The only difference between the Jedi2 certified EN and the Jedi2 certified DGAC is the addition of a riser set with built-in trimmers. When going through the DGAC with the trimmers it will have to pass certain requirements specific to PPG to become certified.

If you take a look at this video, you will notice that I am flying my Jedi2 with the removal ITV “Power-Kit” still connected to my risers . I was just lazy and did not feel like removing it (takes 5 mn to do ). Now, look at the same wing under power with a different pilot and note that he removed the “Power-Kit” - I paraglide with the Power-Kit and he Paramotors without it, hahaha… The glider flies just the same on one aspect but will not when in PG mode because of the riser connections to the PG harness or PPG frame. A good pilot will quickly adapt to the difference between the two modes
Now, to go back to your wing, I would recommend getting a size up for the simple reason that you increased the “All up weight” with your OpenPPG thus making your glider more reactive. There always are compromises to make if you want to have your cake and eat it too.
Same all up weight:
Small glider:

More collapse resistant

Better penetration


Will require more active flying .

Will loose more altitude during a collapse.

Faster but more violent reopenings.

#Will require very quick precise glider control if something goes wonky on you.

Will require faster airspeed to takeoff especially at higher elevations over sea level (density altitude) - longer runways and shorter at sea level.

Will come in faster for landings especially at higher altitudes and will demand special attention to burn the glider’s energy (acceleration hands/toggle at trim speed before smoothly flaring).

Bigger glider:

Easier to launch at sea level or at higher elevations

Easier to soar with in thermals, dynamic or thermal/dynamic conditions.

Easier to land with a larger surface area.

Will loose less altitude during a collapse.

Will have a smoother reopening.

Will be more forgiving in general.

Will get away with shorter runways.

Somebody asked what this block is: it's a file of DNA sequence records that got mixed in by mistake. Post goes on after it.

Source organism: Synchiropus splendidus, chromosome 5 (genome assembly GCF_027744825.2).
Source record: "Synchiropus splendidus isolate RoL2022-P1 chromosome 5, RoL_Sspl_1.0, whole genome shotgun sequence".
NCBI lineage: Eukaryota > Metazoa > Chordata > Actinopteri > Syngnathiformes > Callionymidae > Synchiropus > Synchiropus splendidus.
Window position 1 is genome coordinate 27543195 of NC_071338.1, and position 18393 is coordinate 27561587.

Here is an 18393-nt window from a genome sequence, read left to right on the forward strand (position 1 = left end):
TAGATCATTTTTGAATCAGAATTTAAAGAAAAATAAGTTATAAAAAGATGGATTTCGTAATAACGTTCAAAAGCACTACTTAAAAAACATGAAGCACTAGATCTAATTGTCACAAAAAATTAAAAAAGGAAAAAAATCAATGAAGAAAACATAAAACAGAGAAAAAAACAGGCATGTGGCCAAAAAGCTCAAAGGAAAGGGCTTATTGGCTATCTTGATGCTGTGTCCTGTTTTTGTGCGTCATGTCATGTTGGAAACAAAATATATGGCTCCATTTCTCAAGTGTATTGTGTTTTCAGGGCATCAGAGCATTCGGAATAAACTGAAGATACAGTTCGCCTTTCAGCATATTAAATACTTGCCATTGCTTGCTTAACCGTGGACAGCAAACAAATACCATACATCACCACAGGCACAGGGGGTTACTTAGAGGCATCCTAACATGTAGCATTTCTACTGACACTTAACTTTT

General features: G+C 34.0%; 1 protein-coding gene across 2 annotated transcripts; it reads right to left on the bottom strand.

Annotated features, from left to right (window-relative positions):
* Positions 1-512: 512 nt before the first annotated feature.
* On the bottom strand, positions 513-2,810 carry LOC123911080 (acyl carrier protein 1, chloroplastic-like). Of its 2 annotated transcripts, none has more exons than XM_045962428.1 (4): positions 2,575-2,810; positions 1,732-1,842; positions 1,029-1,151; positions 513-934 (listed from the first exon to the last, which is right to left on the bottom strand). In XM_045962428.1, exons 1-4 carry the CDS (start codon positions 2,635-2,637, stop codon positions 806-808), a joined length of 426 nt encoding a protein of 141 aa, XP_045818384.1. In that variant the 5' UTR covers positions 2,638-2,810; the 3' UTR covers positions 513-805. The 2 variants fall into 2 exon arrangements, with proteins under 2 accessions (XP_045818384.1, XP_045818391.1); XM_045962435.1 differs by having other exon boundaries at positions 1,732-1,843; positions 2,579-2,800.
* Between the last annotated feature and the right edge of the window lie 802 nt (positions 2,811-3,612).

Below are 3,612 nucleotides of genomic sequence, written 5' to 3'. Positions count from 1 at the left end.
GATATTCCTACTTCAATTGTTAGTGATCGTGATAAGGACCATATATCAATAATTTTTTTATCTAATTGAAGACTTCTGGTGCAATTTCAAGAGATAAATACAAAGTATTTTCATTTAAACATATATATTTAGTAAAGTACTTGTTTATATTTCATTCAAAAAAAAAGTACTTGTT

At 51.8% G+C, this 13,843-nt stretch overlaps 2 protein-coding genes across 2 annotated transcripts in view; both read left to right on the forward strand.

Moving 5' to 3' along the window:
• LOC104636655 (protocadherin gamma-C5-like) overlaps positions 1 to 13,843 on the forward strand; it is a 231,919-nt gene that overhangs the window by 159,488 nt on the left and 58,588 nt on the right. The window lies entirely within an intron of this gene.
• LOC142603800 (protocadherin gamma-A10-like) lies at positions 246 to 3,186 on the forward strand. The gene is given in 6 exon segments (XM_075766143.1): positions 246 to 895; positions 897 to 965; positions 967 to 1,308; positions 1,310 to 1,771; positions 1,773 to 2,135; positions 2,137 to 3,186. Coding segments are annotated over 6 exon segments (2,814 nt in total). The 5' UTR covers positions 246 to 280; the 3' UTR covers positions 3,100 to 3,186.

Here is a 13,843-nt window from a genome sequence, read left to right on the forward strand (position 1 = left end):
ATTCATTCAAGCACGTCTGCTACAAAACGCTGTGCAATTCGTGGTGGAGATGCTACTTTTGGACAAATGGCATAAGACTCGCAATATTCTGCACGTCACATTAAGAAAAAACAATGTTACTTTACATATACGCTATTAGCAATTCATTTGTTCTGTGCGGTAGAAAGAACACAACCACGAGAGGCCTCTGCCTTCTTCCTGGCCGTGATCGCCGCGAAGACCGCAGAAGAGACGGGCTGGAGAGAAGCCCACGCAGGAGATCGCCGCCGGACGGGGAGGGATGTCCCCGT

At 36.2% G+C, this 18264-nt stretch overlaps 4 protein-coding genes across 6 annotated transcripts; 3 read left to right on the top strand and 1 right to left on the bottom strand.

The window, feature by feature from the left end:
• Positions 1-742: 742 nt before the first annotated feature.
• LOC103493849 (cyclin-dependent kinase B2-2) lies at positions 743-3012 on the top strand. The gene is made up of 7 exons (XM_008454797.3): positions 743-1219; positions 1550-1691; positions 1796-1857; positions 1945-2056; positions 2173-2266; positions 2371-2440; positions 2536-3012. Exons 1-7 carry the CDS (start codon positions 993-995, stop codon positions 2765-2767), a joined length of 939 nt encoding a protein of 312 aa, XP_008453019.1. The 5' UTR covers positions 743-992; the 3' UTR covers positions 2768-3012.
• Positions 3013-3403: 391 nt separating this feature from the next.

Will be more prone to collapses in turbulent air (lighter wing loading)

Will be harder to get down if caught in a thermal without inducing a descent maneuver (Ears, Ears and Speed-bar together, spiral, B-stall).

One of my students, started his P2 (Beginner) training in Utah at 4000’ ASL. He was impatient and wanted to get his gear asap, so they sold him a size L (large) for his all up weight. Great! The problem was that he lives here at sea level, and one day when I was not around to keep an eye on him, he went to our local cliff site and tookeoff. To make the story short, he could not come down when the wind speed pocked-up. He had no speed-bar connected which would not have made a difference because he did not yet know how to use one. He was stuck up there and struggling over the water. He finally made it but almost crashed into a bulkhead on the beach at the base of the cliffs. I became aware of it the next day and saw the photos some of my certified students had taken and knew better than taking off when there were white caps on the water. I later told the guy about ignorance and bad decision making could hve resulted in a lousy ending. Told him to get rid of his glider and buy one size down which he did and now he is happy as a clam - he took this short video of one of his flights
I hope it helped.

1 Like

Thanks Voltair,

Could you post names / brands of your current glider?

Today I’ve had a look at Ozone PPG glider.
For free flight they are not my flavor but seems worth a try.

I use the ITV Boxer2 for my students - it is a certified dual purpose glider
My personal wings: ITV Jedi2 and the full reflex ITV Billy

For the school: SUPAIR Radical 2 and 3 AirBag/BackPack - ACCESS BACK
My personal harness for:
PG: Radical 2 - I do not use seat-plate harnesses anymore as I am 100% comfortable with the Split-Leg models in any environment and wing.



Hi, I just have read this pdf article in that thread:

In the PDF they say that reflex wings are not really suitabe for E-flight so they
fly an 120kg Mantra free flight wing (competition paraglider).
I any one of you flying with a free flight wing?

I will be flying with nova ion 4 it has two weight ranges. Max 130kg for paramotor or max 95kg free flight. Waiting for my kit. I’ll post once I’m flying how it works